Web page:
"Senate Republicans want to cut unemployment benefits for 30 million Americans by $400 a week," tweeted Sen. Sherrod Brown (D-Ohio). "This cannot stand."

With bipartisan negotiations over the stimulus package expected to begin late Monday, Democratic leaders have not said the Republican unemployment proposal is a deal-breaker.

Asked about the UI payments in an appearance on CBS "Face the Nation" Sunday morning, House Speaker Nancy Pelosi criticized the GOP's 70% wage replacement idea as overly complicated but said "you don't go into a negotiation with a red line."

In May, the House passed a bill that proposes extending the $600-per-week benefit through January of next year. Senate Minority Leader Chuck Schumer (D-N.Y.) and Sen. Ron Wyden (D-Ore.) introduced legislation earlier this month that would extend the $600 weekly UI boost until economic conditions improve.

"These negotiations are absurd," HuffPost senior reporter Zach Carter tweeted Monday. "The country is on fire and the chief concern for Senate Republicans is that unemployed people have too much money."


Our work is licensed under Creative Commons (CC BY-NC-ND 3.0). Feel free to republish and share widely.

This is the world we live in. This is the world we cover.

Because of people like you, another world is possible. There are many battles to be won, but we will battle them together—all of us. Common Dreams is not your normal news site. We don't survive on clicks. We don't want advertising dollars. We want the world to be a better place. But we can't do it alone. It doesn't work that way. We need you. If you can help today—because every gift of every size matters—please do. Without Your Support We Simply Don't Exist.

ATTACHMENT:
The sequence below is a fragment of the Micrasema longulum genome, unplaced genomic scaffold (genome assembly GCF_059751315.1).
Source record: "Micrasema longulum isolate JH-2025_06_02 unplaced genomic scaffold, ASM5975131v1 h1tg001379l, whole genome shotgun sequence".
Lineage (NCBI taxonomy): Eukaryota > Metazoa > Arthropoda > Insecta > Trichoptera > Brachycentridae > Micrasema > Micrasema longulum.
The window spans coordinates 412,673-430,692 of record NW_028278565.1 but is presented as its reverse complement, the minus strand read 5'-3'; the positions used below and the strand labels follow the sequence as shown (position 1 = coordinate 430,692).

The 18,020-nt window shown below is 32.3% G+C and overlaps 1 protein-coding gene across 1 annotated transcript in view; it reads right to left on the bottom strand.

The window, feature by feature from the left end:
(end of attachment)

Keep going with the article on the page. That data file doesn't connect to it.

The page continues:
'Infuriating Disappointment': Biden DHS Ramping Up Deportations to Haiti

"It is unconscionable for the Biden administration to resume deportation flights to Haiti, despite the country's ongoing political, economic, and environmental disasters."

Jessica Corbett ·


Architect of Texas Abortion Ban Takes Aim at LGBTQ+ Rights While Urging Reversal of Roe

"Make no mistake, the goal is to force extreme, outdated, religious-driven values on all of us through the courts."

Jessica Corbett ·


Ahead of Canadian Election, Bernie Sanders and Rashida Tlaib Endorse NDP

"Bernie, you have fought courageously for public healthcare, affordable medication, making the rich pay their fair share, and tackling the climate crisis," said party leader Jagmeet Singh. "We're doing the same here."

Jessica Corbett ·


US Urged to End Drone Strikes After Pentagon Says Killing 10 Afghan Civilians Was 'Horrible Mistake'

"That was not a 'mistake,'" said journalist Anand Giridharadas. "War crimes are not oopsies."

Brett Wilkins ·


40+ NYC Activists Arrested for Protests Against Banks Fueling Climate Emergency

"We're sending a message loud and clear that the little action that politicians and greenwashing CEOs have taken so far does not begin to deal with the magnitude of this crisis."

Jessica Corbett ·

Support our work.

We are independent, non-profit, advertising-free and 100% reader supported.

Subscribe to our newsletter.

Quality journalism. Progressive values.
Direct to your inbox.

Subscribe to our Newsletter.


Common Dreams, Inc. Founded 1997. Registered 501(c3) Non-Profit | Privacy Policy
Common Dreams Logo